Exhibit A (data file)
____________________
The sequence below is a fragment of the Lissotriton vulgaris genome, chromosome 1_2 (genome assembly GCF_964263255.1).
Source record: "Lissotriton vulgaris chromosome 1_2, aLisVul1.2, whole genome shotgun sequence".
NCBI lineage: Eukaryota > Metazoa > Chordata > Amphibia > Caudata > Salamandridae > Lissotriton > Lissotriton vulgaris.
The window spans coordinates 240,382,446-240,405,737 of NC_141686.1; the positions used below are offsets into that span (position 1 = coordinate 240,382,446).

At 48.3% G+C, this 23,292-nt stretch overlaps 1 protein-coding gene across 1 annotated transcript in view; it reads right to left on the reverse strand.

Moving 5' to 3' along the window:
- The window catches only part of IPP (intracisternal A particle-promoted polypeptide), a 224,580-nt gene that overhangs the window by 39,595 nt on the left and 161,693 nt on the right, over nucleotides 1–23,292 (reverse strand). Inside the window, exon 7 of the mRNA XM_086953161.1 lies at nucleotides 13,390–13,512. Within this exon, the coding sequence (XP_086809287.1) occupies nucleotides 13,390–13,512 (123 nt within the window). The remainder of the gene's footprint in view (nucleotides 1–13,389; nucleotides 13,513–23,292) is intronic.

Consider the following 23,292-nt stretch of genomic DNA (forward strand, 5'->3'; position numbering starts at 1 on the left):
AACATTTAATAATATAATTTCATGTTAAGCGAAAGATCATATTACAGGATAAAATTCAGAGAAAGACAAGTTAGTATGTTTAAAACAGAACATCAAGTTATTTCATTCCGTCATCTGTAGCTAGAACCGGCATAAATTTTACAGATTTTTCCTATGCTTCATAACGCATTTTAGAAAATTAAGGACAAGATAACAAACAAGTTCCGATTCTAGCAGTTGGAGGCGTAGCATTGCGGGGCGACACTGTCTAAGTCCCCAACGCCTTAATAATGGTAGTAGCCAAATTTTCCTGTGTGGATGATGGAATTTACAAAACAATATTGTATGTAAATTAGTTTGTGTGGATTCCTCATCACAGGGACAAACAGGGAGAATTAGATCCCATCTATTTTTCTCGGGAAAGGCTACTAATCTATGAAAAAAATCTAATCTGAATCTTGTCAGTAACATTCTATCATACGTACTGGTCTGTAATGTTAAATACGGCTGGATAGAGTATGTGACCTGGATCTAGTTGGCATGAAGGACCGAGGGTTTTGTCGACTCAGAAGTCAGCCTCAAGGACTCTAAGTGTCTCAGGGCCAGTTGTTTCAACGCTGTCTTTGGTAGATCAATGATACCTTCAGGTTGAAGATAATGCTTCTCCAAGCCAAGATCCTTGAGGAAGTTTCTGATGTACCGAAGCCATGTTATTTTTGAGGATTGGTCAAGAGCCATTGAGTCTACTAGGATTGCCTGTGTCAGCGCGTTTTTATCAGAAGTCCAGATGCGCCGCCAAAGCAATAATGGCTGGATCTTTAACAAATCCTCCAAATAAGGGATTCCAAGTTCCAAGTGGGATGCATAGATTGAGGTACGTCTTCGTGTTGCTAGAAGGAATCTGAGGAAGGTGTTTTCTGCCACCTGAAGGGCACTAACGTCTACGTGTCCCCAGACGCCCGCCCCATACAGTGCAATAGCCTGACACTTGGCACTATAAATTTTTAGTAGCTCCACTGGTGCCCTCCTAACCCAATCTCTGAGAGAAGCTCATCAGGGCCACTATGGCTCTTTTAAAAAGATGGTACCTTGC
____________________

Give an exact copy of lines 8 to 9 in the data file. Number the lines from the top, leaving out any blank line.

Consider the following 23,292-nt stretch of genomic DNA (forward strand, 5'->3'; position numbering starts at 1 on the left):
AACATTTAATAATATAATTTCATGTTAAGCGAAAGATCATATTACAGGATAAAATTCAGAGAAAGACAAGTTAGTATGTTTAAAACAGAACATCAAGTTATTTCATTCCGTCATCTGTAGCTAGAACCGGCATAAATTTTACAGATTTTTCCTATGCTTCATAACGCATTTTAGAAAATTAAGGACAAGATAACAAACAAGTTCCGATTCTAGCAGTTGGAGGCGTAGCATTGCGGGGCGACACTGTCTAAGTCCCCAACGCCTTAATAATGGTAGTAGCCAAATTTTCCTGTGTGGATGATGGAATTTACAAAACAATATTGTATGTAAATTAGTTTGTGTGGATTCCTCATCACAGGGACAAACAGGGAGAATTAGATCCCATCTATTTTTCTCGGGAAAGGCTACTAATCTATGAAAAAAATCTAATCTGAATCTTGTCAGTAACATTCTATCATACGTACTGGTCTGTAATGTTAAATACGGCTGGATAGAGTATGTGACCTGGATCTAGTTGGCATGAAGGACCGAGGGTTTTGTCGACTCAGAAGTCAGCCTCAAGGACTCTAAGTGTCTCAGGGCCAGTTGTTTCAACGCTGTCTTTGGTAGATCAATGATACCTTCAGGTTGAAGATAATGCTTCTCCAAGCCAAGATCCTTGAGGAAGTTTCTGATGTACCGAAGCCATGTTATTTTTGAGGATTGGTCAAGAGCCATTGAGTCTACTAGGATTGCCTGTGTCAGCGCGTTTTTATCAGAAGTCCAGATGCGCCGCCAAAGCAATAATGGCTGGATCTTTAACAAATCCTCCAAATAAGGGATTCCAAGTTCCAAGTGGGATGCATAGATTGAGGTACGTCTTCGTGTTGCTAGAAGGAATCTGAGGAAGGTGTTTTCTGCCACCTGAAGGGCACTAACGTCTACGTGTCCCCAGACGCCCGCCCCATACAGTGCAATAGCCTGACACTTGGCACTATAAATTTTTAGTAGCTCCACTGGTGCCCTCCTAACCCAATCTCTGAGAGAAGCTCATCAGGGCCACTATGGCTCTTTTAAAAAGATGGTACCTTGC